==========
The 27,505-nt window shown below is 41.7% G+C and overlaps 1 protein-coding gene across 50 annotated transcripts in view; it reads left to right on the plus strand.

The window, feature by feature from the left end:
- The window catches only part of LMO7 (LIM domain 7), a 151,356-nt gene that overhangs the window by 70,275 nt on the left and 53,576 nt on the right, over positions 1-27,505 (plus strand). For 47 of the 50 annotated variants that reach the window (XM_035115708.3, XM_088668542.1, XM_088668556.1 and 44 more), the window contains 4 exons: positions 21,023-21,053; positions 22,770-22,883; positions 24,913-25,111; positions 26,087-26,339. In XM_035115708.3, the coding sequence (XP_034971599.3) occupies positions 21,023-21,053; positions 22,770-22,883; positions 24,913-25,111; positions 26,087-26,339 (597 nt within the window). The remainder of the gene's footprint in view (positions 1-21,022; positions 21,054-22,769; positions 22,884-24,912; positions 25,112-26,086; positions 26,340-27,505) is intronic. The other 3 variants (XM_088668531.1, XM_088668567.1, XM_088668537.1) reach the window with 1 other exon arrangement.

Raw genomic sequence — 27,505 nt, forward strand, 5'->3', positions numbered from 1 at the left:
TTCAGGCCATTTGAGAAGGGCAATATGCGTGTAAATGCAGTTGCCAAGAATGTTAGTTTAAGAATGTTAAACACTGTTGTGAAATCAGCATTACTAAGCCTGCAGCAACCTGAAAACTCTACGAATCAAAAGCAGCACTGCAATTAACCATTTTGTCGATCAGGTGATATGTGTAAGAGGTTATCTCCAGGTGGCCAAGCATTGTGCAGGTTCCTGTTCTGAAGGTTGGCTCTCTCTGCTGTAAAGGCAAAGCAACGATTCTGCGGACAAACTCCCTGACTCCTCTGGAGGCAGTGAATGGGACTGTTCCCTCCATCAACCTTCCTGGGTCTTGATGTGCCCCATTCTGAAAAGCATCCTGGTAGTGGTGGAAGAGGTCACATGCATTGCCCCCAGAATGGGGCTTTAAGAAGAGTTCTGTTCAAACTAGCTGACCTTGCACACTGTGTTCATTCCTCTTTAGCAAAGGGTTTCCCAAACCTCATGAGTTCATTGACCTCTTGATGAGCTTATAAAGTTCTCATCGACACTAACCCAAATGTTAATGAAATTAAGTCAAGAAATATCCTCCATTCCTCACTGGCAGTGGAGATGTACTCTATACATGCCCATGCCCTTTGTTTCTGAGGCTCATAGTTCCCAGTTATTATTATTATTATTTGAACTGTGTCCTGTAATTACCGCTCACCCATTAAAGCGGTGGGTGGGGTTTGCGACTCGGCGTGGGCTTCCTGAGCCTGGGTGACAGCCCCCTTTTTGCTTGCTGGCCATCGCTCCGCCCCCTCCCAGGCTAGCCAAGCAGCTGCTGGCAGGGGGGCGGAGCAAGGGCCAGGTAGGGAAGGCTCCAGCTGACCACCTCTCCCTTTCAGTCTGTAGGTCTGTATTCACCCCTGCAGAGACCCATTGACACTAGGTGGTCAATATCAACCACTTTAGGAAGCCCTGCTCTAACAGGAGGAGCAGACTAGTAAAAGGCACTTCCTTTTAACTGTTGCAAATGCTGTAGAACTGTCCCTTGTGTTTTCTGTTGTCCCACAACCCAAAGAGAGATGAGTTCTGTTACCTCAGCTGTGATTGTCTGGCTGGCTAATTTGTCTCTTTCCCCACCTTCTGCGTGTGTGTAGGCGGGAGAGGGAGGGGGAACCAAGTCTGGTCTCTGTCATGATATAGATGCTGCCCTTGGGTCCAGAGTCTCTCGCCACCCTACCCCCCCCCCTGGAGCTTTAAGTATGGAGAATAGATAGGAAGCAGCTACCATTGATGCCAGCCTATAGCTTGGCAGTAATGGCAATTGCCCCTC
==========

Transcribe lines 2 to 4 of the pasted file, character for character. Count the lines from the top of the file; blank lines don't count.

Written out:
The window, feature by feature from the left end:
- The window catches only part of LMO7 (LIM domain 7), a 151,356-nt gene that overhangs the window by 70,275 nt on the left and 53,576 nt on the right, over positions 1-27,505 (plus strand). For 47 of the 50 annotated variants that reach the window (XM_035115708.3, XM_088668542.1, XM_088668556.1 and 44 more), the window contains 4 exons: positions 21,023-21,053; positions 22,770-22,883; positions 24,913-25,111; positions 26,087-26,339. In XM_035115708.3, the coding sequence (XP_034971599.3) occupies positions 21,023-21,053; positions 22,770-22,883; positions 24,913-25,111; positions 26,087-26,339 (597 nt within the window). The remainder of the gene's footprint in view (positions 1-21,022; positions 21,054-22,769; positions 22,884-24,912; positions 25,112-26,086; positions 26,340-27,505) is intronic. The other 3 variants (XM_088668531.1, XM_088668567.1, XM_088668537.1) reach the window with 1 other exon arrangement.

Raw genomic sequence — 27,505 nt, forward strand, 5'->3', positions numbered from 1 at the left: